Congratulations to Tom Arthur, Ruth Dickinson and Terry Cox on getting the new Churches Together Bookshop in Cardiff up and running. In the midst of all the chaos and bad vibes caused by Mark Brewer’s ‘Cease and Desist’ notices, it’s great to be able to report some good news. Somewhat ironically, the day the shop opened, July 22nd, was the same day Dave Walker had to pull the plug on his ‘Save the SPCK’ pages — the day the blogosphere exploded in Mark Brewer’s face. Little did you realise how much support there was out there for you, Dave: here’s to the day you get those posts back online!

Tom Arthur relates how things in Cardiff all fell apart then were pulled back together here:

[Editor’s note: I’ve taken the liberty of adding some links, correcting a couple of typos and inserting some extra paragraph breaks… hope you’ll forgive me for that, Tom. Original posted here, July 23rd.]

Picking up on Phil Groom’s query, we have Ruth Dickinson as manager at the Cardiff shop full time with Terry Cox assisting. Both had been working for SSG when SSG closed the Cardiff shop. We opened yesterday, 22 July. It has been quite a journey.

About fifteen years ago we took in SPCK when they were no longer able to afford city centre rents, so there has been a book shop at City United Reformed Church for quite a while. When SSG took over we began hearing customers’ concerns at the same time as we were following the background drama on the Cartoon Blog and listening to Ruth and Terry’s experience of Brewer bullying.

At one point Mark Brewer sent me an email asking us to take over the shop as a franchise (with a contract almost ridiculously slanted in his favour) and he wanted it signed and returned by that Friday. If it wasn’t so sad this Brewer episode in the life of the British book trade would be laughable. The short story is that when they closed the shop here at the end of March the elders appointed me and our church secretary, Patrick Hickey, to explore a way forward, which we did, and I am now chair of a board of directors of which Patrick is secretary.

The Brewers wanted £5,000 for the fittings and fixtures. We locked them out and said nothing was moving until the last quarter of rent was paid. So we got the fittings and fixtures and the safe and etc and so on. With backing from the national ecumenical organisation for Wales we named the new shop Churches Together Bookshop, and we got financial backing from City Church, the URC’s National Synod of Wales and the Church in Wales (Anglican).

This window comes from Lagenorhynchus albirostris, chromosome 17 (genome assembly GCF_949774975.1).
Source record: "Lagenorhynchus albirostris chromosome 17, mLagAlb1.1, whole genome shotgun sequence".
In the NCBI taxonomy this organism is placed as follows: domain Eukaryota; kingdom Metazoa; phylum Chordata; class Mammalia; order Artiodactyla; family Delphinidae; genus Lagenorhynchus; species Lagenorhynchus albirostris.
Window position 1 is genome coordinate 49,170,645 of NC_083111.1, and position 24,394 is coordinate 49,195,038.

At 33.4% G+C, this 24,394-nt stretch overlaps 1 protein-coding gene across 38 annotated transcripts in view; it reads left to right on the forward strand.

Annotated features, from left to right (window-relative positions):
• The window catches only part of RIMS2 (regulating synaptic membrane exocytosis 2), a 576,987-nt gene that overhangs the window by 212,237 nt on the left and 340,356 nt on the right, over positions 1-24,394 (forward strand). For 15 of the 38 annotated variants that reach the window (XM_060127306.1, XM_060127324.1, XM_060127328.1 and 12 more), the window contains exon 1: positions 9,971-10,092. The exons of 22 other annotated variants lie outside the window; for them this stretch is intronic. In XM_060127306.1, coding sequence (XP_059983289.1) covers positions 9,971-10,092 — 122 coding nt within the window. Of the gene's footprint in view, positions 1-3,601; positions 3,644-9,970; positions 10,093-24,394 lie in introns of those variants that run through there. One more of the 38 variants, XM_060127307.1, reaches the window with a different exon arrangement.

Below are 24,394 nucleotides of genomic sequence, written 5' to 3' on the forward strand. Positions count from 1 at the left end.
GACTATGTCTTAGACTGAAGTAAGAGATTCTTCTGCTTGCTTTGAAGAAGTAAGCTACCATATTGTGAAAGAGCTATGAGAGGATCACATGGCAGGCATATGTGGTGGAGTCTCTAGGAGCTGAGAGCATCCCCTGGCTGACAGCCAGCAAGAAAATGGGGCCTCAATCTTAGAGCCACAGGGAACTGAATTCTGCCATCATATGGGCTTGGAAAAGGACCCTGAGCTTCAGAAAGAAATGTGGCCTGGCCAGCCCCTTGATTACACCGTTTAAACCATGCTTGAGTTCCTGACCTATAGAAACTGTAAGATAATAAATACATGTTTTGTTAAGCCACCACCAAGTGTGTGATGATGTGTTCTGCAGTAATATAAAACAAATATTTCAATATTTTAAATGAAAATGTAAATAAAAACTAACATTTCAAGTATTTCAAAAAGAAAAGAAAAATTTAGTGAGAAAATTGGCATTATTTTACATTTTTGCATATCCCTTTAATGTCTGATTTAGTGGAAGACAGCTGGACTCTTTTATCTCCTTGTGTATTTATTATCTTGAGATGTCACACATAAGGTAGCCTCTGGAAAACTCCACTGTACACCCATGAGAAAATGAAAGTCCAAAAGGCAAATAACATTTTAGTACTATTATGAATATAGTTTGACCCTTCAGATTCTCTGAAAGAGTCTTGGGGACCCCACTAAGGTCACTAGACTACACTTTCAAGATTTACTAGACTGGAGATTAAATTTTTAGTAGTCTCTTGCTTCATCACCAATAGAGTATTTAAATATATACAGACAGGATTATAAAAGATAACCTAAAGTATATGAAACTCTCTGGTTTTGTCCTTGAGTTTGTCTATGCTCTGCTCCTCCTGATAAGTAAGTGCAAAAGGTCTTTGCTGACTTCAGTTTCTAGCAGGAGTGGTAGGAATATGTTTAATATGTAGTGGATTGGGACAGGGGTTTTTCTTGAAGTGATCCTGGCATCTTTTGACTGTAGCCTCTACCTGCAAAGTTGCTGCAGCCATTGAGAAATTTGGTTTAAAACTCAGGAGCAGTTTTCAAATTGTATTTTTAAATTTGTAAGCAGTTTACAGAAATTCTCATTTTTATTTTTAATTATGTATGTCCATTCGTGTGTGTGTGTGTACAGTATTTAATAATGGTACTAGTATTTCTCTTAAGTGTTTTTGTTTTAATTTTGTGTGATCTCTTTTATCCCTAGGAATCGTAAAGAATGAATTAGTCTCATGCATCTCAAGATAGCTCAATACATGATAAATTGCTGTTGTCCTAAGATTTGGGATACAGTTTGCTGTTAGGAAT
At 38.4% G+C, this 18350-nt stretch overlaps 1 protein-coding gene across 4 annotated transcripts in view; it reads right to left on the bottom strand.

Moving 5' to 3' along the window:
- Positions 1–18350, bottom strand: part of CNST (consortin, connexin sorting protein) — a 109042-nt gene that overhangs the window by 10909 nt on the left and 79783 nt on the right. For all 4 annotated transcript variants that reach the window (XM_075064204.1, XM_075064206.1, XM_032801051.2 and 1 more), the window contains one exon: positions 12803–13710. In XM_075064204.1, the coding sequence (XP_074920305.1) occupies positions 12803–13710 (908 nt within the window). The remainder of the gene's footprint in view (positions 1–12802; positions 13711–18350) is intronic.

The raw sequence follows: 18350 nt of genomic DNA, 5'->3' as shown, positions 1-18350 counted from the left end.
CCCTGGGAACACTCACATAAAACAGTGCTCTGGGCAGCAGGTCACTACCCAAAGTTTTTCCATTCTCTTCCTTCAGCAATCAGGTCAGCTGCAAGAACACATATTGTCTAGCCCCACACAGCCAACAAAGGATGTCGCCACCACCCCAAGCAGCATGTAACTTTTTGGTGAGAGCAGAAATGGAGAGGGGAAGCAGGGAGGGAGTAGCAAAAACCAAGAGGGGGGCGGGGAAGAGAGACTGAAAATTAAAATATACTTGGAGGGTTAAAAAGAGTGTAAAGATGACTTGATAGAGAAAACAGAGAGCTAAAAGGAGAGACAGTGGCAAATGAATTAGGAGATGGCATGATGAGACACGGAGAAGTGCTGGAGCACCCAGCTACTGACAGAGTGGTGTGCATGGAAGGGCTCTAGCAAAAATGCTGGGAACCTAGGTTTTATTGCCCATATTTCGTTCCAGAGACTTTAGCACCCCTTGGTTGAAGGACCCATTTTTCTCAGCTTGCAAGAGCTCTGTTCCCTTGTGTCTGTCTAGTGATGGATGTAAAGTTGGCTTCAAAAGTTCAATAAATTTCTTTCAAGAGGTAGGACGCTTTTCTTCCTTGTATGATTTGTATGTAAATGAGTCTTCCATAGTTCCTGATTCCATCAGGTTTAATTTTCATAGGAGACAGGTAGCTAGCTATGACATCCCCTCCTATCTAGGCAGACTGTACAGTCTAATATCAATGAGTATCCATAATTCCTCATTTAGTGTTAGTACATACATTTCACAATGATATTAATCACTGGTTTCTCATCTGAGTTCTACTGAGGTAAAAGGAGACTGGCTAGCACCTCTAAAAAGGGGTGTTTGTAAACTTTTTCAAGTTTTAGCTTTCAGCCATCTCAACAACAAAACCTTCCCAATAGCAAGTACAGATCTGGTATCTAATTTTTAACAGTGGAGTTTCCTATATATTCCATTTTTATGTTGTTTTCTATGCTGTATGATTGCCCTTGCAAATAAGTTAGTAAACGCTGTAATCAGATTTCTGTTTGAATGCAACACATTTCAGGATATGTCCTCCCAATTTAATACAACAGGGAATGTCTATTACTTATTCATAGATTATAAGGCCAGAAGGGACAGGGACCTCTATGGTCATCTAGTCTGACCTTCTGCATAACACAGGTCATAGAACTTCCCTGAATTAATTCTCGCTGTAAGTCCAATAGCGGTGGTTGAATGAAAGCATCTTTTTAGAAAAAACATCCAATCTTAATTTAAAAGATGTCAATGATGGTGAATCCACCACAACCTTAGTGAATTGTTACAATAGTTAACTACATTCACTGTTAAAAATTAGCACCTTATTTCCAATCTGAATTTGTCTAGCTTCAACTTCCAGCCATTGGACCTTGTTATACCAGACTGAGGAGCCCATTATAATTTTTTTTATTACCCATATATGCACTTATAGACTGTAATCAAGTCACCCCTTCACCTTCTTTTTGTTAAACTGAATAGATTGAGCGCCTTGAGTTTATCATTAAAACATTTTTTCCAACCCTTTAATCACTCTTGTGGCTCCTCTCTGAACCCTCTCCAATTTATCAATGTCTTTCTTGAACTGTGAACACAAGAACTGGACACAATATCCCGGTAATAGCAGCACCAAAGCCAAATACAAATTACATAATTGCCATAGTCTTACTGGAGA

SPCK’s Simon Kingston has been particularly helpful as we were putting together a business plan, as has been Margaret Leaming of Edinburgh’s Cornerstone Bookshop (which went independent of SPCK about a dozen years ago). I find this whole thing rather scarey. As a scholar and a cleric I am singularly unprepared to launch a new career in business. But this is something that simply had to be done for the sake of Welsh churches. There was no other mainstream-to-liberal Christian bookshop in the whole principality.

We are planning a Grand Opening the first week in September and want to invite everyone who is anyone to celebrate this adventure. I’m hoping this can be a gathering at which some of the major concerns can be addressed that have been floating around on the blogs over the last several months. The issues are not just for the book trade, for for the health of a battered church.

Terry and Ruth posted this brief note here on July 23rd:

Just to let you know Phil that we are up and running, as from Tuesday 22nd July, and that business is going well.

Thanks to everyone for your prayers and best wishes

Terry Cox & Ruth Dickinson

Later that evening, Ruth wrote:

On behalf of Churches Together Bookshop, Cardiff, thank you for your good wishes, prayers and support over the last few months. We opened our doors on the 22nd and have been delighted to see so many people, visiting and buying! A grander re-opening/blessing is planned for early September.

Judith, we look forward to catching up with you. If you go to the website http://www.ctbooks.org.uk and click on “opening hours ” you’ll hopefully see the inside of the shop, with some prominently displayed books by Dave.

Hope anyone visiting Cardiff will take time to pop in and see us.